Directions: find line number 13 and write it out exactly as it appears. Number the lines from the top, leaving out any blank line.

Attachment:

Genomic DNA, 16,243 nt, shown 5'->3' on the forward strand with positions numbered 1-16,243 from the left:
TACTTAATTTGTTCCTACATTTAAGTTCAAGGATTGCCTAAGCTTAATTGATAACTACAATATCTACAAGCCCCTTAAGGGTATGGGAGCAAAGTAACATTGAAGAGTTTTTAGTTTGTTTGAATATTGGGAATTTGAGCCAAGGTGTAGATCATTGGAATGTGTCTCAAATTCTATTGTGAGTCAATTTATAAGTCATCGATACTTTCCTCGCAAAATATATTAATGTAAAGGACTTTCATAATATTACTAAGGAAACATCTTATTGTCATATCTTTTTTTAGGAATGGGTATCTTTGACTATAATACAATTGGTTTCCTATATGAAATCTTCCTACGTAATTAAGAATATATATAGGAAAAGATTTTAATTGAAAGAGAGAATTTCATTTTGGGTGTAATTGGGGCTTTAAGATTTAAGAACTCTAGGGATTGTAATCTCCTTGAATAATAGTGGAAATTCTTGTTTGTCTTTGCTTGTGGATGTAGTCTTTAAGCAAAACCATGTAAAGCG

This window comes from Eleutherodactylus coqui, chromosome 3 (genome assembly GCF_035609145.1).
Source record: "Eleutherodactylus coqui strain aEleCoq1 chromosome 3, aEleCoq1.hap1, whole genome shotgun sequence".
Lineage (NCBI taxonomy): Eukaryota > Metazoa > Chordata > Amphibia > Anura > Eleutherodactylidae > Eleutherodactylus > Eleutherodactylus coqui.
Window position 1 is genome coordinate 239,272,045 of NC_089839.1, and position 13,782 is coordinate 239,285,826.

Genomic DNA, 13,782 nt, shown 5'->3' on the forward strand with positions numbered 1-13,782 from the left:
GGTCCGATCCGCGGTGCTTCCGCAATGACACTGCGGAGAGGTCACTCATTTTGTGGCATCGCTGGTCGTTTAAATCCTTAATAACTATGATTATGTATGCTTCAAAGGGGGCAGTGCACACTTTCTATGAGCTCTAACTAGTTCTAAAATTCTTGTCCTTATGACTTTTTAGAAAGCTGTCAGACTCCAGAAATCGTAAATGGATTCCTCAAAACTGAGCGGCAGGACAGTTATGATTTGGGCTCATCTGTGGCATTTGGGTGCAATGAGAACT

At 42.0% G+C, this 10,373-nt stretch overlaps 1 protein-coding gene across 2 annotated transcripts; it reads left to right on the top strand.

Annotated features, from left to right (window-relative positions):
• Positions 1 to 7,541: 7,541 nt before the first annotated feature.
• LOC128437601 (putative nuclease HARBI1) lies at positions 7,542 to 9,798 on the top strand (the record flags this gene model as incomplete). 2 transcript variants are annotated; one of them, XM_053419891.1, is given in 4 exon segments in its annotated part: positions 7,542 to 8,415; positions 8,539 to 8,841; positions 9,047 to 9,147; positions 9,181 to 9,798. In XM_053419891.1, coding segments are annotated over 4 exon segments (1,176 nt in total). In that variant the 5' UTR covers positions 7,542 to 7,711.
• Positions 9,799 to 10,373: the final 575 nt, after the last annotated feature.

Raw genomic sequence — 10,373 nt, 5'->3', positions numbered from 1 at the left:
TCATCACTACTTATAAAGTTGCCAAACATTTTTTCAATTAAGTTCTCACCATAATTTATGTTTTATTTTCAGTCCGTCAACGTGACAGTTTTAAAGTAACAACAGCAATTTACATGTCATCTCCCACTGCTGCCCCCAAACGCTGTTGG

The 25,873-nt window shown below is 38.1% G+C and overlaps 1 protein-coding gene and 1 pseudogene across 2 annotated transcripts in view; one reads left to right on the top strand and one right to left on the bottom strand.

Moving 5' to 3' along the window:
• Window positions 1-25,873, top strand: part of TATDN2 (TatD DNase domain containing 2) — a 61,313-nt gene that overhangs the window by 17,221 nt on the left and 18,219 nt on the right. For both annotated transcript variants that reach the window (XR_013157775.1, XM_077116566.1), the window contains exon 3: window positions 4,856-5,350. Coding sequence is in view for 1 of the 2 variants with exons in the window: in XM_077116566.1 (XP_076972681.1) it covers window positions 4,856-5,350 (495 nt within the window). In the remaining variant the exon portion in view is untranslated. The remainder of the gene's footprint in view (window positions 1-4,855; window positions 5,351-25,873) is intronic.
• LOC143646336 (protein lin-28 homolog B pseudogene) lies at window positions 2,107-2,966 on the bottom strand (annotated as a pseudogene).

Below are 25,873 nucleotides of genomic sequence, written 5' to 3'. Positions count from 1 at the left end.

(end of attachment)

• Positions 9,799 to 10,373: the final 575 nt, after the last annotated feature.